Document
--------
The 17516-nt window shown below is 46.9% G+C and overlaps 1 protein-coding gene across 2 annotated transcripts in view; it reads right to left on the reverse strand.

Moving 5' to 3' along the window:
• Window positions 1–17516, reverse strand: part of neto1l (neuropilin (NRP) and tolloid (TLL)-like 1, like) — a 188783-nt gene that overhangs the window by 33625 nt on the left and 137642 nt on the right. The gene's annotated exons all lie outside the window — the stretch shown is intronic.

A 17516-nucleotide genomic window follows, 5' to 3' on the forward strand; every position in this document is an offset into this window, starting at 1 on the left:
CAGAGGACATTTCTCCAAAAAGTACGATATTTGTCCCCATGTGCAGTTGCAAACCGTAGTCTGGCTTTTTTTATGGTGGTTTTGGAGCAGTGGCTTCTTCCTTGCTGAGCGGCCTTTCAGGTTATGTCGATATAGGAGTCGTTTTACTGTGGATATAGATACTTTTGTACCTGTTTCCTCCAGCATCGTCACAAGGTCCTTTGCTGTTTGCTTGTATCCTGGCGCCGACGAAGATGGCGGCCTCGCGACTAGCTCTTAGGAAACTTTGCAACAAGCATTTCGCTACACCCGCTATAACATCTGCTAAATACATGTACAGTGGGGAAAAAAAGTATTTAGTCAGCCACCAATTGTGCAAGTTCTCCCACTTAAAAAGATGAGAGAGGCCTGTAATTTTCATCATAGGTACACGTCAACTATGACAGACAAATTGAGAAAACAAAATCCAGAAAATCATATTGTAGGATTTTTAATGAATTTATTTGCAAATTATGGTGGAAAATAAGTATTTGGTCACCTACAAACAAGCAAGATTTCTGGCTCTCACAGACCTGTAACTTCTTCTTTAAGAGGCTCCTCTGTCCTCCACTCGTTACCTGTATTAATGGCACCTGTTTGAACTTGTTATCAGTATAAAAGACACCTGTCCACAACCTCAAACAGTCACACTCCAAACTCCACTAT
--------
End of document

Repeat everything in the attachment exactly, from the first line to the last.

The 17516-nt window shown below is 46.9% G+C and overlaps 1 protein-coding gene across 2 annotated transcripts in view; it reads right to left on the reverse strand.

Moving 5' to 3' along the window:
• Window positions 1–17516, reverse strand: part of neto1l (neuropilin (NRP) and tolloid (TLL)-like 1, like) — a 188783-nt gene that overhangs the window by 33625 nt on the left and 137642 nt on the right. The gene's annotated exons all lie outside the window — the stretch shown is intronic.

A 17516-nucleotide genomic window follows, 5' to 3' on the forward strand; every position in this document is an offset into this window, starting at 1 on the left:
CAGAGGACATTTCTCCAAAAAGTACGATATTTGTCCCCATGTGCAGTTGCAAACCGTAGTCTGGCTTTTTTTATGGTGGTTTTGGAGCAGTGGCTTCTTCCTTGCTGAGCGGCCTTTCAGGTTATGTCGATATAGGAGTCGTTTTACTGTGGATATAGATACTTTTGTACCTGTTTCCTCCAGCATCGTCACAAGGTCCTTTGCTGTTTGCTTGTATCCTGGCGCCGACGAAGATGGCGGCCTCGCGACTAGCTCTTAGGAAACTTTGCAACAAGCATTTCGCTACACCCGCTATAACATCTGCTAAATACATGTACAGTGGGGAAAAAAAGTATTTAGTCAGCCACCAATTGTGCAAGTTCTCCCACTTAAAAAGATGAGAGAGGCCTGTAATTTTCATCATAGGTACACGTCAACTATGACAGACAAATTGAGAAAACAAAATCCAGAAAATCATATTGTAGGATTTTTAATGAATTTATTTGCAAATTATGGTGGAAAATAAGTATTTGGTCACCTACAAACAAGCAAGATTTCTGGCTCTCACAGACCTGTAACTTCTTCTTTAAGAGGCTCCTCTGTCCTCCACTCGTTACCTGTATTAATGGCACCTGTTTGAACTTGTTATCAGTATAAAAGACACCTGTCCACAACCTCAAACAGTCACACTCCAAACTCCACTAT